Pasco County commissioners want a greater say, individually, regarding appointments to the Pasco County Planning Commission.
The issue arose at the county board’s July 6 meeting, when commissioners were set to approve two-year reappointments of planning commissioners Charles Grey, Christopher Poole, Roberto Saez and Don Anderson.
The item had been placed on the board’s consent agenda — meaning no discussion was expected and it would be approved as part of a bundle of agenda items.
But Commissioner Mike Moore pulled the item to express his desire to consider such appointments individually in the future — instead of voting on them collectively.
Commissioner Kathryn Starkey, however, pushed for a bigger change.
She wants to discard the process that’s been used recently to choose the planning board.
Instead of soliciting applications and then voting on appointments as a collective county board, she called for individual commissioners to choose a planning board member to represent their district.
“I prefer to appoint someone to that (planning board),” Starkey said.
Jack Mariano supported the move.
“Commissioner Starkey, I agree 100%. I don’t have a single person from District 5 and there’s not a single person from District 1, either.”
Moore said he had no problems with what Starkey and Mariano were suggesting.
It’s similar to the process that commissioners used in the past to select members of the planning commission.
County Attorney Jeffrey Steinsnyder told the board that changing the selection process would require an amendment to the land development code.
Steinsnyder added: “I’ll also remind you that the reason you moved to board appointments versus commission appointments was to move forward the way most other jurisdictions do it.”
Having the entire county board select planning commissioners reduces potential for “political appointments,” Steinsnyder said.
“It is probably your most important board,” Steinsnyder said.
“That’s why I feel that the west side should be represented,” Starkey said. “They don’t have to live in a commission district. I may not find anyone who qualifies in my district,” she said. “But at least I want someone on the (planning) board who understands my district.”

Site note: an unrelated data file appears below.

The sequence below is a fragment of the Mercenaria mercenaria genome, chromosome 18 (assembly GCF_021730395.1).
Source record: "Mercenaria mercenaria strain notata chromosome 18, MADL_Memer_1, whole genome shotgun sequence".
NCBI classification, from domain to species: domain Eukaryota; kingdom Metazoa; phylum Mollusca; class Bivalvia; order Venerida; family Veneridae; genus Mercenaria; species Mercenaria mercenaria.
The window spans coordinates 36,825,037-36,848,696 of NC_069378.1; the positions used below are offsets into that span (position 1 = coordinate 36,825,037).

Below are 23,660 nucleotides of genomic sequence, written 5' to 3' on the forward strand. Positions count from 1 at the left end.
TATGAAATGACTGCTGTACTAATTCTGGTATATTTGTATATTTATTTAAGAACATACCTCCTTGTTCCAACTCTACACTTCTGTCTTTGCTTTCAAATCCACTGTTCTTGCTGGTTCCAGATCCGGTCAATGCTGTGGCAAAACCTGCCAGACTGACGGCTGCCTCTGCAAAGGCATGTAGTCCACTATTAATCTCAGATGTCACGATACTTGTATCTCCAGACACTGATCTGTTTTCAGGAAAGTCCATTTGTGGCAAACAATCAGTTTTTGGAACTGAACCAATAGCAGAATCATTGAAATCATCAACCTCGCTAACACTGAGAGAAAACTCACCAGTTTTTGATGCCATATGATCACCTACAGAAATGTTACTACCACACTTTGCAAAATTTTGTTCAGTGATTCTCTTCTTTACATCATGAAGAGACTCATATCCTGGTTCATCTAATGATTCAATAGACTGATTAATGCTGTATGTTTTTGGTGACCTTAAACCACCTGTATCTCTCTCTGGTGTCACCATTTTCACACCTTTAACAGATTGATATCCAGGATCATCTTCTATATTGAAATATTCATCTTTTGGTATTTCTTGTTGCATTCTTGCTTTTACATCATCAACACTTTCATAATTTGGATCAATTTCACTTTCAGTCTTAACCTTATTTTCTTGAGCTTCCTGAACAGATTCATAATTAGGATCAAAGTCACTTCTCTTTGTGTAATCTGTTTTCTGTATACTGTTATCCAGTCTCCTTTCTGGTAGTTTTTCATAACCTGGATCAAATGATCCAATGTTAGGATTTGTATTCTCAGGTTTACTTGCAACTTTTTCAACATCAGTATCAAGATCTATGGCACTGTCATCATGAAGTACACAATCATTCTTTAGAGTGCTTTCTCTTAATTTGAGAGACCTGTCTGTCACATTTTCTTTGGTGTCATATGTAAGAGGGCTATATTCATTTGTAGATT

Commission Chairman Ron Oakley said he doesn’t have a problem with the current planning commission.
“I think the planning commission has been operating very well. I don’t have any feeling of not being represented on that planning commission board. They’re all our citizens,” Oakley said.
However, Oakley joined in with the rest of the commission when they approved a motion by Starkey to extend the terms of Grey, Poole, Saez and Anderson for six months.
That will allow time for new commission district lines to be drawn through redistricting.
After that, commissioners agreed they would appoint one planning commissioner each, with the full board choosing an at-large member. The school board seat on the planning board would not be affected by the change.
Planning board members who already have been reappointed to longer terms would need to be addressed separately, Moore noted.
The issue was bought up at the Pasco County Planning Commission’s meeting on July 8, by Denise Hernandez, the county’s zoning administrator.
She informed the planning board about the county board’s action.
David Goldstein, the chief assistant county attorney, said the possibility remains that the planning board’s composition could remain the same — since commissioners have the option of appointing someone who lives outside of their district.
Future vacancies, he said, will be filled by individual board members, except for the at-large seat, which will be selected by the entire board. The school board seat will not be affected.
Because the change requires an amendment to the county’s land development code and because it would not take effect until redistricting is done, it might not occur within six months, Goldstein said.
“My understanding is that there’s an issue with the census data. It’s not out yet. The redistricting has to be based on the census data.
“It may not occur in six months. It may roll into the next year. I suspect what will happen is that we may need to be going back to the board saying, ‘We need to extend another six months, or something to that effect,” Goldstein said.
Currently, there are no representatives on the planning commission from Oakley, Starkey or Mariano’s districts.
“There are three planning commission members from Christina Fitzpatrick’s district and three members from Commissioner Moore’s district,” Hernandez said.
The planning commission is a volunteer board, which provides recommendations on comprehensive land use, zoning, and land development code changes, as well as conditional use requests and operational permits. It is the final decision-making body for special exception applications.
Planning Commission Chairman Grey quipped that zoning administrator Hernandez was behind the planned change.
To which Goldstein responded: “It was not the recommendation by staff or the county attorney’s office.”
Planning board member Anderson asked: “Does that (the new process) make it more of a political appointment?”
Goldstein responded: “Yes, that was one of the reasons the county attorney’s office originally recommended that it be the decision of the entire board, so the entire board could pick the best fit from an expertise perspective, more so, versus, say, they happen to live in the district, perspective.”
Serving on the planning commission requires a certain amount of expertise in real estate, planning, development and so on, Goldstein said.
“I think the county attorney’s office, and probably the planning staff as well, thought the appointment should be based on knowledge and expertise, rather than where you live,” Goldstein said.
Published July 14, 2021
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